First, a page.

Blesok no. 96, May-June, 2014
Reviews


Novel of a New Narrative Youth

Jasna Koteska


Petar Andonovski (born in Kumanovo, 1987) is a senior student at the Department of General and Comparative Literature, Blaze Koneski Faculty of Philology – Skopje. He has published Mentalen Prostor (Mental Space) (2008) book of poems, his poems are present in the haiku poetry anthology Nov Haiku Bran (New Haiku Wave), (Struga Poetry Evenings, 2011) and he has published his poetry and short stories in Nashe Pismo, Razgledi etc.

Petar Andonovski’s script Oči so boja na chevli (Shoe-Colored Eyes) is structurally divided into two parts. The first part comprises fourteen and the second part has twelve short chapters whose length (from one half to two A4 pages) not only moulds the outstanding dynamics of the novel, but it also establishes the narrative drama which has not so far been seen in the newer Macedonian prose. Both parts of the novel are united under the introductory motto, a line by the Macedonian poet Aco Karamanov: Gledajte, moite ochi imaat blesok na vashite lakirani chevli (Look, my eyes reflect your lacquered shoes), and the novel’s ending is a short note about the motivation lying behind the creation of the novel, namely, the author’s endeavor to narratively interpret the Macedonian photographer Yanaki Manaki’s photograph Mrtva priroda so chevli I fotografija (Still Life with Shoes and a Photograph) (1916-19). All of this refers above all to the technical details of Petar Andonovski’s novel Shoe-Colored Eyes.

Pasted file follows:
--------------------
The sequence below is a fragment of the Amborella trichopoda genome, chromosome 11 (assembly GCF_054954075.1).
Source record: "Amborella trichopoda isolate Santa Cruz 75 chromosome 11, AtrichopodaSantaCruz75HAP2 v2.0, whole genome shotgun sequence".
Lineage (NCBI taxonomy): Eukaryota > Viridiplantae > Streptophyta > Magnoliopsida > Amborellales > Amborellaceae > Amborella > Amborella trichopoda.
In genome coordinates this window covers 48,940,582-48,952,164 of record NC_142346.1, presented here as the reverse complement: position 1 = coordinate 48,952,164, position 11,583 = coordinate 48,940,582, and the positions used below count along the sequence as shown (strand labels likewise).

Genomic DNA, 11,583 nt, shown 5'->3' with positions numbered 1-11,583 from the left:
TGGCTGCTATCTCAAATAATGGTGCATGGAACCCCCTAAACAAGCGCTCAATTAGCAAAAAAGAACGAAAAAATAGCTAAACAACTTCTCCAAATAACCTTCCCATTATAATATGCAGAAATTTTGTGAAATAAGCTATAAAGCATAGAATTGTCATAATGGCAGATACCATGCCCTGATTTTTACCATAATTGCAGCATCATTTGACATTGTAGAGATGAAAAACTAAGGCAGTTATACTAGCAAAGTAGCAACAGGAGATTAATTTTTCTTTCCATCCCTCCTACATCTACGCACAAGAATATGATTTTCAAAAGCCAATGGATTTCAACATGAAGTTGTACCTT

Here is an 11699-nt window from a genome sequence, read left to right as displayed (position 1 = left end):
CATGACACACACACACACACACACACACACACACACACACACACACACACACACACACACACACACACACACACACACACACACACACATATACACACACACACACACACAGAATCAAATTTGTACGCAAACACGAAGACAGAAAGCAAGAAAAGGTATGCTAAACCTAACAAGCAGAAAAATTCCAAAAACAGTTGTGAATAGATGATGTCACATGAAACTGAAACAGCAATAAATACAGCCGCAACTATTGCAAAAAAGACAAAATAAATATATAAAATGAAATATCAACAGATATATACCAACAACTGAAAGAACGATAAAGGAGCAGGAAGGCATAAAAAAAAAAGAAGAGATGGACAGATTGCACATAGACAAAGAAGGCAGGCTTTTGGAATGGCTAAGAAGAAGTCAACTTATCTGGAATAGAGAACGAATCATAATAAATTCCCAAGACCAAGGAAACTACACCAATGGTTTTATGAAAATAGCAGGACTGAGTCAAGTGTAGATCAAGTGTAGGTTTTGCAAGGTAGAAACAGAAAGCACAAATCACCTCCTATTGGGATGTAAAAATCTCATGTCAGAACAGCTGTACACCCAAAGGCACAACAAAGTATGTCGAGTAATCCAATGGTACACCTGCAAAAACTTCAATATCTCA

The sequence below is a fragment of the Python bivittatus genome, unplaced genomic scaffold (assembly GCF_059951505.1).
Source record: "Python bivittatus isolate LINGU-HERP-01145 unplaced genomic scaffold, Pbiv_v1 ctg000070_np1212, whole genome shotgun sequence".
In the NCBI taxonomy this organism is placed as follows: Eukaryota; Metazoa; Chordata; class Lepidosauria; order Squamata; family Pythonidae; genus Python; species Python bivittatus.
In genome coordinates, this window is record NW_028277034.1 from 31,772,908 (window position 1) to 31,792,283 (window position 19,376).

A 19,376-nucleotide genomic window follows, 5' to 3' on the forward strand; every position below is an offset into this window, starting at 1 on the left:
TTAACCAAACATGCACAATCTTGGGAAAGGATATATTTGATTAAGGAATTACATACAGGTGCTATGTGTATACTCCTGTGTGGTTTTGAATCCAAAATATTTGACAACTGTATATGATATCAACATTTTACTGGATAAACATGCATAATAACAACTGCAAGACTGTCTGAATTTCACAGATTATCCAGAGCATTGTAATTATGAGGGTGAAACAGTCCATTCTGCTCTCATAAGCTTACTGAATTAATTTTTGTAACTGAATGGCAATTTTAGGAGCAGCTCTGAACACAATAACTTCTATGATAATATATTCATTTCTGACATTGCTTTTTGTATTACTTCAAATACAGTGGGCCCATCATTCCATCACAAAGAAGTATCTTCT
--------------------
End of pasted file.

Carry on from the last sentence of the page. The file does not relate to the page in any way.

Petar Andonovski’s novel Shoe-Colored Eyes  is so far the most complete debut work in my decades-long reading and reviewing newest Macedonian literature not only as a university professor of Macedonian literature, but also as a reader and lover of newest Macedonian literary production. Andonovski’s short prose work Shoe-colored eyes is a fascinating novel with simple, yet, strong dramatics, with incredibly precisely built characters, a novel without beginner’s clumsiness or expected mistake, a novel with ideologically strong message; with deep, expert psycho-analysis of the atmosphere of unrest, whose internally coherent narration is developed with minimal interventions, but with maximal effect; without visible effort, and, finally, it is the first debut novel so drastically standing out from everything that has emerged these last few years on our literary stage.